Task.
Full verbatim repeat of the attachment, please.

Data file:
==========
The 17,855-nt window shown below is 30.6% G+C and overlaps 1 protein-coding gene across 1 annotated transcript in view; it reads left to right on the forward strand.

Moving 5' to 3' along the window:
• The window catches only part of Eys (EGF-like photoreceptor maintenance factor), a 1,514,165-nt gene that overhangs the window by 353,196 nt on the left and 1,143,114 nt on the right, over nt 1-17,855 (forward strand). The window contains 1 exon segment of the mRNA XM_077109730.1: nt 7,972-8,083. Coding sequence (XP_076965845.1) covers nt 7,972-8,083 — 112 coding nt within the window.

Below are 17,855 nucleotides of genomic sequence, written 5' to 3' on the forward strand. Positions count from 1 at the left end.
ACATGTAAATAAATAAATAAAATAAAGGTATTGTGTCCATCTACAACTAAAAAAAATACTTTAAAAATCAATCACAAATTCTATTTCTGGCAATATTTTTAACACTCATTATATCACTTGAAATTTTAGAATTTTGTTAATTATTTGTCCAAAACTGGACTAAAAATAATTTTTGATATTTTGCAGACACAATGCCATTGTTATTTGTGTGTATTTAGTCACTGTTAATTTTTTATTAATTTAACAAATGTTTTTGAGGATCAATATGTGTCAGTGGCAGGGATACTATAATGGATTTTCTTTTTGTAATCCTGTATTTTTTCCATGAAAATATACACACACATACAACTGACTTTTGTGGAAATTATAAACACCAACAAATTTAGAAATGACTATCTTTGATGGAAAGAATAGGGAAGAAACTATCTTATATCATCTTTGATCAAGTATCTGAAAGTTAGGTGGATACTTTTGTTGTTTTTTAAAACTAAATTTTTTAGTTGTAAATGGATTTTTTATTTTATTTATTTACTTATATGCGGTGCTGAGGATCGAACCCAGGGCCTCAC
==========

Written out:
The 17,855-nt window shown below is 30.6% G+C and overlaps 1 protein-coding gene across 1 annotated transcript in view; it reads left to right on the forward strand.

Moving 5' to 3' along the window:
• The window catches only part of Eys (EGF-like photoreceptor maintenance factor), a 1,514,165-nt gene that overhangs the window by 353,196 nt on the left and 1,143,114 nt on the right, over nt 1-17,855 (forward strand). The window contains 1 exon segment of the mRNA XM_077109730.1: nt 7,972-8,083. Coding sequence (XP_076965845.1) covers nt 7,972-8,083 — 112 coding nt within the window.

Below are 17,855 nucleotides of genomic sequence, written 5' to 3' on the forward strand. Positions count from 1 at the left end.
ACATGTAAATAAATAAATAAAATAAAGGTATTGTGTCCATCTACAACTAAAAAAAATACTTTAAAAATCAATCACAAATTCTATTTCTGGCAATATTTTTAACACTCATTATATCACTTGAAATTTTAGAATTTTGTTAATTATTTGTCCAAAACTGGACTAAAAATAATTTTTGATATTTTGCAGACACAATGCCATTGTTATTTGTGTGTATTTAGTCACTGTTAATTTTTTATTAATTTAACAAATGTTTTTGAGGATCAATATGTGTCAGTGGCAGGGATACTATAATGGATTTTCTTTTTGTAATCCTGTATTTTTTCCATGAAAATATACACACACATACAACTGACTTTTGTGGAAATTATAAACACCAACAAATTTAGAAATGACTATCTTTGATGGAAAGAATAGGGAAGAAACTATCTTATATCATCTTTGATCAAGTATCTGAAAGTTAGGTGGATACTTTTGTTGTTTTTTAAAACTAAATTTTTTAGTTGTAAATGGATTTTTTATTTTATTTATTTACTTATATGCGGTGCTGAGGATCGAACCCAGGGCCTCAC